Summer Hill gives a top notch performance as Brooke Wyndham, Elle Wood’s first client and fellow Delta Nu sorority sister. Portraying a fitness instructor has its own set of challenges but Hill steps up to the plate and knocks it out of the ball park with a high energy jump rope/aerobic number “Whipped Into Shape” that had my heart racing and I was just sitting in my seat. However, Hill didn’t miss a beat or a note and that, my friends, is quite impressive. She makes the entire thing look easy and she has a good understanding of her character and makes the role her own. It’s also worth mentioning, the ensemble members who join Hill in “Whipped Into Shape” also keep up with the high energy number, not missing a beat, and give a tight, well-rehearsed performance.

Parker Bailey Steven as Enid; Nia Smith as Pilar; Lindsey Landry as Elle Woods; Jennie Phelps as Margot; Allison Bradbury as Vivienne Kensington; Summer Hill as Brooke Wyndham; Ryan Geiger as Professor Callahan; Photo by John Cholod.

Allison Bradbury takes on the role of Vivienne Kensington, the uptight, snobby, and, well… bitchy, new girlfriend of Warner and, no offence intended, but Bradbury nails this part. She gives off just enough bitchiness to make you not like her, but also makes her transition toward the end of the piece all the more important and Bradbury gets this importance of that transition. She gives a hell of a vocal performance and, overall, gives a terrific performance.

Matt Wetzel as Emmett Forrest is quite likable and gives an admirable performance. He has great chemistry with Lindsay Landry making for a believable and authentic portrayal. His vocal stylings on his featured number such as “Chip on My Shoulder” and “Legally Blonde” are commendable and heartfelt and he really grasps the essence of his character making for an enjoyable performance.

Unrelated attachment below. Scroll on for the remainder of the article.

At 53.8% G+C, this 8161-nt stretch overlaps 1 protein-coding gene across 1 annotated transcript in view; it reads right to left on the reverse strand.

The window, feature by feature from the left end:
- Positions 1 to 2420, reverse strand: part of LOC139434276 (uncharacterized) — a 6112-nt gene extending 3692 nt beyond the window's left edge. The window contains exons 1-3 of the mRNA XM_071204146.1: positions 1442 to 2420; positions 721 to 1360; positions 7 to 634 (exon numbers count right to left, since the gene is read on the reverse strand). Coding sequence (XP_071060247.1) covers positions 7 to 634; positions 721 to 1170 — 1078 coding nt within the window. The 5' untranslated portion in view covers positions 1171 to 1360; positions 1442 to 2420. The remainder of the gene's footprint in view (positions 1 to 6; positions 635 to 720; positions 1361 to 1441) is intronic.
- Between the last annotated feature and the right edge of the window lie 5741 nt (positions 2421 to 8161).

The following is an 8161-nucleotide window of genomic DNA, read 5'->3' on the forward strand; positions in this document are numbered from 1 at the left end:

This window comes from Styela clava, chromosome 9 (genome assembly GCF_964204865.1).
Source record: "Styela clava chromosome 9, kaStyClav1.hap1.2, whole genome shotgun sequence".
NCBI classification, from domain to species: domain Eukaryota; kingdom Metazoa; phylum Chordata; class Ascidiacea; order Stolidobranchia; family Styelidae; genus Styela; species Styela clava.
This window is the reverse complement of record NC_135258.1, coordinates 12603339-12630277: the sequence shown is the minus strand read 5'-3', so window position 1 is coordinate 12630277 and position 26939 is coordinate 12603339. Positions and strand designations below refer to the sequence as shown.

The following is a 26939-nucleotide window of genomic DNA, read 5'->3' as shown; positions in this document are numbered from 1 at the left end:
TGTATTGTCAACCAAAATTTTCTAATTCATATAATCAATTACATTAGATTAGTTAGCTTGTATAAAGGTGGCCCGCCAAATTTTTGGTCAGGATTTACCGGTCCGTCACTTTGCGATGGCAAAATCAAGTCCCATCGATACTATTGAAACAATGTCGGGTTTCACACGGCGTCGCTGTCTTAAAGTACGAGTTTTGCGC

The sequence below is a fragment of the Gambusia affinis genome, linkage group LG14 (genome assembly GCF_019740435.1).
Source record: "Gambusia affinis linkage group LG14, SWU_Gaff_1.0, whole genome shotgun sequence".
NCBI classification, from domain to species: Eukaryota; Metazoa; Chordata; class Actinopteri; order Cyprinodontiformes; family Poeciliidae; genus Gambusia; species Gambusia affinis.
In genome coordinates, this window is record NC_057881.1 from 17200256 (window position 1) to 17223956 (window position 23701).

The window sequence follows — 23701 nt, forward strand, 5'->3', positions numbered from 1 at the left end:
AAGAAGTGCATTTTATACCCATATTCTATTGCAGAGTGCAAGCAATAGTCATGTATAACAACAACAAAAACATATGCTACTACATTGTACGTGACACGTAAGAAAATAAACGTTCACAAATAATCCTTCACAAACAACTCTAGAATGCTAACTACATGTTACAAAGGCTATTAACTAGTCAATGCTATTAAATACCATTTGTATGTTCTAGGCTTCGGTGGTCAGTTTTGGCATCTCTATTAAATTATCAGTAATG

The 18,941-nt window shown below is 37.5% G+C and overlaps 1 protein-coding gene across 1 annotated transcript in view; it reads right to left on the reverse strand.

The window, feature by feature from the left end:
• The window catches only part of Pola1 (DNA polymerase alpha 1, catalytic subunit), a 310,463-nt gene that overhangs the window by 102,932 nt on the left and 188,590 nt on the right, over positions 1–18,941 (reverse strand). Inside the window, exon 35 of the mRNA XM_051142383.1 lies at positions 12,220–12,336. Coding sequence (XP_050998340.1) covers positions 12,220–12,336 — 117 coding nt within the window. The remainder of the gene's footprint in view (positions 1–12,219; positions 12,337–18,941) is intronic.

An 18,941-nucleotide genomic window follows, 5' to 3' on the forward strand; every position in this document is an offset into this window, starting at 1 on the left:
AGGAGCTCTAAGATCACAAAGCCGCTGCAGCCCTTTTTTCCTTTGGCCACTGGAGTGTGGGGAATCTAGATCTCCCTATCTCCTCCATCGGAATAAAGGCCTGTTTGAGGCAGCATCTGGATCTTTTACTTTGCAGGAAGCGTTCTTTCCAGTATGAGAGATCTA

I’d also like to mention the four-legged actors of this ensemble, who both did stupendous jobs in their roles: Biscuit Boo Bradbury who takes on the challenging role of Elle’s faithful friend Bruiser, and Olive Ann Landry who takes on the part of Rufus, the poor furry child in the middle of a custody dispute with Paulette and her ex. Note: If you put dogs in a production… you can’t go wrong with me. I. LOVE. DOGGIES. I’m just sayin’.

Matt Wetzel as Emmett Forrest; Lindsey Landry as Elle Woods; Photo by John Cholod.

Definite highlights of this production are Lindsey Landry as Elle Woods and Michele D. Vicino-Coleman as Paulette. Both of these actresses are a joy to watch and their performances are superb as they really comprehend their characters and their motivations and play the roles to the hilt.

Michele D. Vicino-Coleman plays a hilarious, down-to-earth, and street-wise Paulette, the local stylist who befriends Elle and supports her no matter what. Vicino-Coleman takes this role and gives it a fresh look and portrayal. She has a strong and beautiful belt and smashes her featured number “Ireland” not taking it too, too seriously and adding just enough comedy in to keep it funny, but still poignant. Her chemistry with the hunky Kyle (played brilliantly by a hunky Rob White) is fantastic and, importantly, she looks as though she’s having a blast playing this part which, in turn, makes for a fabulous performance.